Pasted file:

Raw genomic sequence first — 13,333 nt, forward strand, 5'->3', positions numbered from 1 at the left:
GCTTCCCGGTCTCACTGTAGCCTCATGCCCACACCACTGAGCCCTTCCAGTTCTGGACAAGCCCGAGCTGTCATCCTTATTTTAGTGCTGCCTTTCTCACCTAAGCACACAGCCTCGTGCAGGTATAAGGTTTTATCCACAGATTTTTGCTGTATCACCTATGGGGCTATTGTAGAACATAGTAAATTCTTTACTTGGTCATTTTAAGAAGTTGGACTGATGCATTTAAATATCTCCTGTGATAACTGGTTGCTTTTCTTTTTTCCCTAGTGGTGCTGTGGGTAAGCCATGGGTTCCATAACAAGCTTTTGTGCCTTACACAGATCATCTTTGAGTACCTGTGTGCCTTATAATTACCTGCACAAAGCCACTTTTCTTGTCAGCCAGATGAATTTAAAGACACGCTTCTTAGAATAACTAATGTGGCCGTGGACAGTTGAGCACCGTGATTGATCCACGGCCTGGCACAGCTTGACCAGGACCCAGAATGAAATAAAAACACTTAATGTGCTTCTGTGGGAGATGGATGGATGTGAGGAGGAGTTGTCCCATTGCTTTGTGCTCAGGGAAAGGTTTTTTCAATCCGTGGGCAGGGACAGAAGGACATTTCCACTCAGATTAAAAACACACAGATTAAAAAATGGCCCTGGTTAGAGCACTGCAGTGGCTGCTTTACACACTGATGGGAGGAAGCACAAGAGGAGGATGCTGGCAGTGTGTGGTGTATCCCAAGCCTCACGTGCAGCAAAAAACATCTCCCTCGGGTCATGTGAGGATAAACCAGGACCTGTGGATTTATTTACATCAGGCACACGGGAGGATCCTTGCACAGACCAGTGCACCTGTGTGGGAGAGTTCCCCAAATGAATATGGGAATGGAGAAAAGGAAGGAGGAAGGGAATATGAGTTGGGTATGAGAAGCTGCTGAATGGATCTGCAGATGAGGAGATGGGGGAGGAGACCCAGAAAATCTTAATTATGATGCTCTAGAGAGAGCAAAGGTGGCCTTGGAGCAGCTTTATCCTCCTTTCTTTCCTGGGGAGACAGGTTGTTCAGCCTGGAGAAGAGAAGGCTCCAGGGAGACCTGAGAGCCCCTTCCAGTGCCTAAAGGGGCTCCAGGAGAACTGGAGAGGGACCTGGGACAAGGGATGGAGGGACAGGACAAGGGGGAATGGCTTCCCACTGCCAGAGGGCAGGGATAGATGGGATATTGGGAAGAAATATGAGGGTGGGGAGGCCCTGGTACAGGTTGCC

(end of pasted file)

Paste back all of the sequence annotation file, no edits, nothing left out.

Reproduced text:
Raw genomic sequence first — 13,333 nt, forward strand, 5'->3', positions numbered from 1 at the left:
GCTTCCCGGTCTCACTGTAGCCTCATGCCCACACCACTGAGCCCTTCCAGTTCTGGACAAGCCCGAGCTGTCATCCTTATTTTAGTGCTGCCTTTCTCACCTAAGCACACAGCCTCGTGCAGGTATAAGGTTTTATCCACAGATTTTTGCTGTATCACCTATGGGGCTATTGTAGAACATAGTAAATTCTTTACTTGGTCATTTTAAGAAGTTGGACTGATGCATTTAAATATCTCCTGTGATAACTGGTTGCTTTTCTTTTTTCCCTAGTGGTGCTGTGGGTAAGCCATGGGTTCCATAACAAGCTTTTGTGCCTTACACAGATCATCTTTGAGTACCTGTGTGCCTTATAATTACCTGCACAAAGCCACTTTTCTTGTCAGCCAGATGAATTTAAAGACACGCTTCTTAGAATAACTAATGTGGCCGTGGACAGTTGAGCACCGTGATTGATCCACGGCCTGGCACAGCTTGACCAGGACCCAGAATGAAATAAAAACACTTAATGTGCTTCTGTGGGAGATGGATGGATGTGAGGAGGAGTTGTCCCATTGCTTTGTGCTCAGGGAAAGGTTTTTTCAATCCGTGGGCAGGGACAGAAGGACATTTCCACTCAGATTAAAAACACACAGATTAAAAAATGGCCCTGGTTAGAGCACTGCAGTGGCTGCTTTACACACTGATGGGAGGAAGCACAAGAGGAGGATGCTGGCAGTGTGTGGTGTATCCCAAGCCTCACGTGCAGCAAAAAACATCTCCCTCGGGTCATGTGAGGATAAACCAGGACCTGTGGATTTATTTACATCAGGCACACGGGAGGATCCTTGCACAGACCAGTGCACCTGTGTGGGAGAGTTCCCCAAATGAATATGGGAATGGAGAAAAGGAAGGAGGAAGGGAATATGAGTTGGGTATGAGAAGCTGCTGAATGGATCTGCAGATGAGGAGATGGGGGAGGAGACCCAGAAAATCTTAATTATGATGCTCTAGAGAGAGCAAAGGTGGCCTTGGAGCAGCTTTATCCTCCTTTCTTTCCTGGGGAGACAGGTTGTTCAGCCTGGAGAAGAGAAGGCTCCAGGGAGACCTGAGAGCCCCTTCCAGTGCCTAAAGGGGCTCCAGGAGAACTGGAGAGGGACCTGGGACAAGGGATGGAGGGACAGGACAAGGGGGAATGGCTTCCCACTGCCAGAGGGCAGGGATAGATGGGATATTGGGAAGAAATATGAGGGTGGGGAGGCCCTGGTACAGGTTGCC